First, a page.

A member of the Jewish community arrives at the Beth Shalom synagogue, Sept. 26, 2015, Havana. (Jonathan Alpeyrie)

A Jewish girl fixes her hair inside the Beth Shalom administrative building. Aug. 26, 2015, Havana. (Jonathan Alpeyrie)

In 1945, there were about 25,000 Jews in Cuba. But after the revolution of the 1950s, many fled the country. Only 1,500 remain today, and while they are a relatively small group, they are proud of their heritage and active observers of their faith.

Jonathan Alpeyrie has photographed Jewish enclaves in the United States and Ukraine, drawn to their positions as living links to history. In the summer, he spent several weeks in Havana, on a commission from Anastasia Photo, documenting the Jewish community at Beth Shalom, a large synagogue in Havana’s Vedado neighborhood, and a smaller, mostly Sephardic synagogue in old Havana. His series, “Last Jews of Cuba,” will be on display at Anastasia’s New York gallery through Oct. 31.

“As a foreigner it is poignant to see how loyal and connected the members of that same community feel towards each other. The will to help, and protect each other is very apparent, as it is traceable through a common history born out of pain and incessant struggles,” Alpeyrie said via e-mail.

According to Alpeyrie, Jews in Havana have avoided persecution, even under a Castro regime that insisted on atheism. As a result, they have integrated easily into Cuban society, even while maintaining a close connection to their religious identity.

“Though it is true that they are Jews, the members of that community feel above all Cuban,” Alpeyrie said.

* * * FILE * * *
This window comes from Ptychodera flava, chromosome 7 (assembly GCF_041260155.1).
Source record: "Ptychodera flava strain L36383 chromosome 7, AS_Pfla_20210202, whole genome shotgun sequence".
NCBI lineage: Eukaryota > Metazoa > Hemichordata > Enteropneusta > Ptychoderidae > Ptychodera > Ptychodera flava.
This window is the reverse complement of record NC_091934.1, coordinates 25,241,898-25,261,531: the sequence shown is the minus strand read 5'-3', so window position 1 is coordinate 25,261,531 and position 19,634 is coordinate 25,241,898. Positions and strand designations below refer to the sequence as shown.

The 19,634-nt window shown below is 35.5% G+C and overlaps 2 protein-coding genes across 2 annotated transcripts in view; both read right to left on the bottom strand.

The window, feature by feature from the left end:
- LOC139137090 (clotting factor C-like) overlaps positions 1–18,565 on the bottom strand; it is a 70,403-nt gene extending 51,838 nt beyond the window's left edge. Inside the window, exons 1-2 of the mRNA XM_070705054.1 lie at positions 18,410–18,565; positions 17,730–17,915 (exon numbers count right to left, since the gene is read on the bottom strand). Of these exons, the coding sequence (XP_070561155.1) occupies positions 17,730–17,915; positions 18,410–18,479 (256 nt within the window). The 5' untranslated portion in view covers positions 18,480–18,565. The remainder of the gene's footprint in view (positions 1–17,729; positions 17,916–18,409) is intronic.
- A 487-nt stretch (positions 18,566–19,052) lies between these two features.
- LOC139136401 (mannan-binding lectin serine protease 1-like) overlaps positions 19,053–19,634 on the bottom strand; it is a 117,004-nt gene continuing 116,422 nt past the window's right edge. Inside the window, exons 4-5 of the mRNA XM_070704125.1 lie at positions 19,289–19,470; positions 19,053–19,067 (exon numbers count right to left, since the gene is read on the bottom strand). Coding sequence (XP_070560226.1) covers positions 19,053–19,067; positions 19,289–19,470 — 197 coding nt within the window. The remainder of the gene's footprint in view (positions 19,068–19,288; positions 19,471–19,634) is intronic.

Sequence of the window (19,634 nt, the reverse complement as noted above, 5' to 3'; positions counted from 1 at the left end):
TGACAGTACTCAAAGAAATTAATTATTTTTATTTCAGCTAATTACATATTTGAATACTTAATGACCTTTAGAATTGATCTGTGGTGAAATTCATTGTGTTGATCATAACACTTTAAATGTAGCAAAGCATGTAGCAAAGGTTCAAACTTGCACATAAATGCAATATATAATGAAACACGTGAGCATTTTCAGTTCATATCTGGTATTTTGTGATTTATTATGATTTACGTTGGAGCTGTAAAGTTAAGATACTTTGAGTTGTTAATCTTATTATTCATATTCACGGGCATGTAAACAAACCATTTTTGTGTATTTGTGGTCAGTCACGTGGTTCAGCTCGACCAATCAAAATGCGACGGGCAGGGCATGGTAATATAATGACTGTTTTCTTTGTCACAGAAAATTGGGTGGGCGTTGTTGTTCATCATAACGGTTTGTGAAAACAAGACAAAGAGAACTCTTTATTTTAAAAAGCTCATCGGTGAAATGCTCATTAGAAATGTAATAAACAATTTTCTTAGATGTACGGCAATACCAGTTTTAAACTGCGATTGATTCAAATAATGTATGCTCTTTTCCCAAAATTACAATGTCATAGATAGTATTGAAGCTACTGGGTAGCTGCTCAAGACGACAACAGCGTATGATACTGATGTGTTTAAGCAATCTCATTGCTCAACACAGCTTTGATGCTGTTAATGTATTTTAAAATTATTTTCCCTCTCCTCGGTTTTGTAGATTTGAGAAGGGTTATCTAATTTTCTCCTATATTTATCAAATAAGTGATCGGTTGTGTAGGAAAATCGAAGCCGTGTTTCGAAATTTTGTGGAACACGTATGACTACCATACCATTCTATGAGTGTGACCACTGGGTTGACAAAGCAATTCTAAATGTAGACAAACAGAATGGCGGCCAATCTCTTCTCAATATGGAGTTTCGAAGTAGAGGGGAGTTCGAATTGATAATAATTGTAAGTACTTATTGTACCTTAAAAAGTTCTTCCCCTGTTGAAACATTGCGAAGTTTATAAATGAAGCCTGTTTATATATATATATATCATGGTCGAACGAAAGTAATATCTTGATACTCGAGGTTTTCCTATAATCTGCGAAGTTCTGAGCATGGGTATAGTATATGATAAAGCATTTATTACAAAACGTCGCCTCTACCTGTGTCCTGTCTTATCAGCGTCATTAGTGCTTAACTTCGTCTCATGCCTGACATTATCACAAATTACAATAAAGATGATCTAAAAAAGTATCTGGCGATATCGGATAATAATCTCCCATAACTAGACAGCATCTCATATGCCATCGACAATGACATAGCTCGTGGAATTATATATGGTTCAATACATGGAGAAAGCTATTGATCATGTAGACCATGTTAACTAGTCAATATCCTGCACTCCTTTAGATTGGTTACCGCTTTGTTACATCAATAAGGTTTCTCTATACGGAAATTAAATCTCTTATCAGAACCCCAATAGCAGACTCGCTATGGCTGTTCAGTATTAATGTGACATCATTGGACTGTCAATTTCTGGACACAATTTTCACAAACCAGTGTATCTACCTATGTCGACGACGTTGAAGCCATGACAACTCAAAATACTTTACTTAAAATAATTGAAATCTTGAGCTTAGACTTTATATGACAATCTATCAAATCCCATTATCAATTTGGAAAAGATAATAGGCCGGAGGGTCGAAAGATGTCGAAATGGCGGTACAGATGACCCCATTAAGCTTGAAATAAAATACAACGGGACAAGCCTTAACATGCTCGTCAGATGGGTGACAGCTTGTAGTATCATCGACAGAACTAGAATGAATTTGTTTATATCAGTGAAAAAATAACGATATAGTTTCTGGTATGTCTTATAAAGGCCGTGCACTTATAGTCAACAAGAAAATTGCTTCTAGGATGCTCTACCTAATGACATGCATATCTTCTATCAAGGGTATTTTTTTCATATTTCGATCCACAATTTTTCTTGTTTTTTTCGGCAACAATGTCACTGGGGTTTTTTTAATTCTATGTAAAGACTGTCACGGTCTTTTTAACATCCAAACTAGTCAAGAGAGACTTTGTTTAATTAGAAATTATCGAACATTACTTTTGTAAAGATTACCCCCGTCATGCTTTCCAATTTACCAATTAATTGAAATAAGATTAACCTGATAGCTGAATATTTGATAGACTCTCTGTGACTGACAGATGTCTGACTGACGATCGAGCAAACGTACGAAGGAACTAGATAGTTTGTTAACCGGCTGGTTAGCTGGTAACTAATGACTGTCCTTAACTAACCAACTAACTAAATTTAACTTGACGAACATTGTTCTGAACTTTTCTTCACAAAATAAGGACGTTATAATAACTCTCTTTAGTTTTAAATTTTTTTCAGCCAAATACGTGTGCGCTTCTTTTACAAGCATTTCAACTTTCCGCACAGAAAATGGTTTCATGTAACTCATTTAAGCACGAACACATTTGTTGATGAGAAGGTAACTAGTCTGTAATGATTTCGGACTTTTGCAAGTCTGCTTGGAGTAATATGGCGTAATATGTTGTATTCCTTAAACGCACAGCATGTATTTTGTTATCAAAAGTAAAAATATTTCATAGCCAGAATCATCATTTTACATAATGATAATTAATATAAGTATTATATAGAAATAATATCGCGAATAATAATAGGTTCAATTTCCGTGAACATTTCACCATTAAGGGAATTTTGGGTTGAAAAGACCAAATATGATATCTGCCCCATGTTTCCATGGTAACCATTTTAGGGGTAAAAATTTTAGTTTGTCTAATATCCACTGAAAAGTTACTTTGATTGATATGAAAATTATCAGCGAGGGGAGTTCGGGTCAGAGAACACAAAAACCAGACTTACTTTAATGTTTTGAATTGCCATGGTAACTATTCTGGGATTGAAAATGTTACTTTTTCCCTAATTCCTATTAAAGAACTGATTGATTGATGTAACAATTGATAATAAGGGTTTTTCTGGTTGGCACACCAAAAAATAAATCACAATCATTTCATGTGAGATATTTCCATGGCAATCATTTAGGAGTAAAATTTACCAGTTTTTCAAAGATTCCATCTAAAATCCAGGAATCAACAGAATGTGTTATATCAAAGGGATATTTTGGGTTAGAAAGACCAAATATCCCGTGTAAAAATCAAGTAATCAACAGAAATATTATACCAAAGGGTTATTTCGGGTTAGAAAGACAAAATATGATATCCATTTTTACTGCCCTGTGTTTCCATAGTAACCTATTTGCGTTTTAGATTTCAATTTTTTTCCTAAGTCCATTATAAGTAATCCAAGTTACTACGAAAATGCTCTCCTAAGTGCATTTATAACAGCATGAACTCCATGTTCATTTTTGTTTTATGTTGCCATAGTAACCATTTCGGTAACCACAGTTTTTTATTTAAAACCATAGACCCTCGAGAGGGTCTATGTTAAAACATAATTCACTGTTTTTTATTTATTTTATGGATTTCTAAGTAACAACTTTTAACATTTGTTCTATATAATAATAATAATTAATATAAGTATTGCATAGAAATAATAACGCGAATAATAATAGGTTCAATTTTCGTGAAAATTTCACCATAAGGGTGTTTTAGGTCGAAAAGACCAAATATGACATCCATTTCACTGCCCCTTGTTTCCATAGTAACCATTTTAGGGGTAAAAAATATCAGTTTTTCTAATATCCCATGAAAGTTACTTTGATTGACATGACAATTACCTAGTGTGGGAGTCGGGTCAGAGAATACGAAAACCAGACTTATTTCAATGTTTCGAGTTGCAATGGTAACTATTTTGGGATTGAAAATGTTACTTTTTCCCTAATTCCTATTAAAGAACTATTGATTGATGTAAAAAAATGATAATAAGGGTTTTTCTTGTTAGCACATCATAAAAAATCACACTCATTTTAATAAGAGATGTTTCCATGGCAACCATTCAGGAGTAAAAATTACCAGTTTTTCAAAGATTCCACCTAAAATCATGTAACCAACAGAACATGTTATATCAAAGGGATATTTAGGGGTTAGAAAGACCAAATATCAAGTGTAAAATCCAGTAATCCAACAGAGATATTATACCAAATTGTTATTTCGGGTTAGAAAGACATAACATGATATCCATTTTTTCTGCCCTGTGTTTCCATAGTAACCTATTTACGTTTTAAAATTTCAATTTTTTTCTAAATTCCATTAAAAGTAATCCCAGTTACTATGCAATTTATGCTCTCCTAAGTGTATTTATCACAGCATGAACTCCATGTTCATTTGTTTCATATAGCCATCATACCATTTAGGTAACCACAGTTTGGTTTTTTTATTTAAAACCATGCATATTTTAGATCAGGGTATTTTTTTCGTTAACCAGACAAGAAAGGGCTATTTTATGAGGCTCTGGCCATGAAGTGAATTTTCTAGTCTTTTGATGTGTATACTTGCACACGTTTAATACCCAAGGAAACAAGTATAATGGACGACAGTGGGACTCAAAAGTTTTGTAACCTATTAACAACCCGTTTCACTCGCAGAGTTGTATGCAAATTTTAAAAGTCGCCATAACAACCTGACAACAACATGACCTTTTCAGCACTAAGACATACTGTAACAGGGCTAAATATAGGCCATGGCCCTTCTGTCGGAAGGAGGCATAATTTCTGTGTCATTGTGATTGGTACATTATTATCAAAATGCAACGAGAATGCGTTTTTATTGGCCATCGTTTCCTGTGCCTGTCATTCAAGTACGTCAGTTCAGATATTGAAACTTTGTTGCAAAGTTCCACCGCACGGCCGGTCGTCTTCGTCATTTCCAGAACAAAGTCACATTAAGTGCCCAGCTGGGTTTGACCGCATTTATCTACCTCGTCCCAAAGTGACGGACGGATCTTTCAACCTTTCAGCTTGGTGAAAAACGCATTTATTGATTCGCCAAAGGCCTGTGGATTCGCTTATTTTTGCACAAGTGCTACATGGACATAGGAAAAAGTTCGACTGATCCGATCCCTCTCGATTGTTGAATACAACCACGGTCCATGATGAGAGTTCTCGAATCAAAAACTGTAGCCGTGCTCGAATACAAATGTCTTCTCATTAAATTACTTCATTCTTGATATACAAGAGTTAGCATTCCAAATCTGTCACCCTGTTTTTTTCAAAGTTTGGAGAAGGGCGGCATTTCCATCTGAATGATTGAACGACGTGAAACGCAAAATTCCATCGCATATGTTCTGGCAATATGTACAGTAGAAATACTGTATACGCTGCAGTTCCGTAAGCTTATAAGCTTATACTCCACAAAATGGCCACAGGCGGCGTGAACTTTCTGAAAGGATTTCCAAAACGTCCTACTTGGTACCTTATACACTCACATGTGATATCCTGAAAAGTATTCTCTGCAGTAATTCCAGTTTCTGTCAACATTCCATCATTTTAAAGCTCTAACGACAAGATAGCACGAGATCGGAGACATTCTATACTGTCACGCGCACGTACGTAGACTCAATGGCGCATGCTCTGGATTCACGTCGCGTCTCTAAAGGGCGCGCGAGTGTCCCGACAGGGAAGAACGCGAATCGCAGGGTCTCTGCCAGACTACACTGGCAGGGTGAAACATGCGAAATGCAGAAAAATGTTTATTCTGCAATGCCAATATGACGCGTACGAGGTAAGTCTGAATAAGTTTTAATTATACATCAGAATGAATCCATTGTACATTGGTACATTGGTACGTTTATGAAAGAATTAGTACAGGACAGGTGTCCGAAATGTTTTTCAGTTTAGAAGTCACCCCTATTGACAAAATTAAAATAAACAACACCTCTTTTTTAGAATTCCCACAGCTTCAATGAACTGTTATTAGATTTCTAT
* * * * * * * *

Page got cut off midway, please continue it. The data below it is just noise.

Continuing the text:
A member of the Jewish community puts on his kippah before entering the Sefarati Jewish cemetery outside of Havana, Sept. 26, 2015. (Jonathan Alpeyrie)

A member of the Sefarati synagogue shows a photograph of his parents, Aug. 31, 2015, in Havana. (Jonathan Alpeyrie)

Members of the Jewish community dance the hora at the Beth Shalom synagogue, Sept. 1, 2015, Havana. (Jonathan Alpeyrie)

Parents participate in their daughter’s bat mitzvah inside the Beth Shalom synagogue, Aug. 29, 2015, Havana. (Jonathan Alpeyrie)

Parents participate in their daughter’s bat mitzvah inside the Beth Shalom synagogue, Aug. 29, 2015, Havana. (Jonathan Alpeyrie)

Entrance of the Beth Shalom synagogue, Aug. 29, 2015, Havana. (Jonathan Alpeyrie)

More In Sight:

Altar call: Babes, blessings, and baptisms at Cuba’s Our Lady of Charity church

Part II: A Cuban love affair continued

Balancing act: The circus as a way of life for Cuban youth